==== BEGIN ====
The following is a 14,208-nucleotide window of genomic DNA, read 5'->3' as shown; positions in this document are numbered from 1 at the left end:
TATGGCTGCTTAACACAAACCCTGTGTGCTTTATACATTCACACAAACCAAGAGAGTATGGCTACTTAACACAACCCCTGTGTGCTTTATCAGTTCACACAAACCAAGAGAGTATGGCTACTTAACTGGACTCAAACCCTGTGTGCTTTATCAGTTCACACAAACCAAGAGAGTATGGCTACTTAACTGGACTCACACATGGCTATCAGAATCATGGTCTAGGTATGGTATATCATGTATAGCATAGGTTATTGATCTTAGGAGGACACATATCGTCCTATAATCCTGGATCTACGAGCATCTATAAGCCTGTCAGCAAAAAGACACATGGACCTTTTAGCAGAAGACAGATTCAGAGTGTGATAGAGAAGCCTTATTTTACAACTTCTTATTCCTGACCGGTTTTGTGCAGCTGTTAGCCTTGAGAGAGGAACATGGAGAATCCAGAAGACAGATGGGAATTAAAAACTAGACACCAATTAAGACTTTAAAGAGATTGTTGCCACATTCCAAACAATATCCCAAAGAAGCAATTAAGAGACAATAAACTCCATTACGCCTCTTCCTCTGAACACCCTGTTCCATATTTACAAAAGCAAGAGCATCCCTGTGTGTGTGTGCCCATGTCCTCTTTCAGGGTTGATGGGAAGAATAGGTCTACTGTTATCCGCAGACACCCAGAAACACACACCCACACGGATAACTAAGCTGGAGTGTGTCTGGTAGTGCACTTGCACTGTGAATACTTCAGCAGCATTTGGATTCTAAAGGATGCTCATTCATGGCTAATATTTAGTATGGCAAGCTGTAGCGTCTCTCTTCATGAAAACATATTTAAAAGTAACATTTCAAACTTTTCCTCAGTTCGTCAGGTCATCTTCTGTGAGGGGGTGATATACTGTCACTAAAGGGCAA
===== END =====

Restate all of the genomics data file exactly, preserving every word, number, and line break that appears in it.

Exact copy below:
The following is a 14,208-nucleotide window of genomic DNA, read 5'->3' as shown; positions in this document are numbered from 1 at the left end:
TATGGCTGCTTAACACAAACCCTGTGTGCTTTATACATTCACACAAACCAAGAGAGTATGGCTACTTAACACAACCCCTGTGTGCTTTATCAGTTCACACAAACCAAGAGAGTATGGCTACTTAACTGGACTCAAACCCTGTGTGCTTTATCAGTTCACACAAACCAAGAGAGTATGGCTACTTAACTGGACTCACACATGGCTATCAGAATCATGGTCTAGGTATGGTATATCATGTATAGCATAGGTTATTGATCTTAGGAGGACACATATCGTCCTATAATCCTGGATCTACGAGCATCTATAAGCCTGTCAGCAAAAAGACACATGGACCTTTTAGCAGAAGACAGATTCAGAGTGTGATAGAGAAGCCTTATTTTACAACTTCTTATTCCTGACCGGTTTTGTGCAGCTGTTAGCCTTGAGAGAGGAACATGGAGAATCCAGAAGACAGATGGGAATTAAAAACTAGACACCAATTAAGACTTTAAAGAGATTGTTGCCACATTCCAAACAATATCCCAAAGAAGCAATTAAGAGACAATAAACTCCATTACGCCTCTTCCTCTGAACACCCTGTTCCATATTTACAAAAGCAAGAGCATCCCTGTGTGTGTGTGCCCATGTCCTCTTTCAGGGTTGATGGGAAGAATAGGTCTACTGTTATCCGCAGACACCCAGAAACACACACCCACACGGATAACTAAGCTGGAGTGTGTCTGGTAGTGCACTTGCACTGTGAATACTTCAGCAGCATTTGGATTCTAAAGGATGCTCATTCATGGCTAATATTTAGTATGGCAAGCTGTAGCGTCTCTCTTCATGAAAACATATTTAAAAGTAACATTTCAAACTTTTCCTCAGTTCGTCAGGTCATCTTCTGTGAGGGGGTGATATACTGTCACTAAAGGGCAA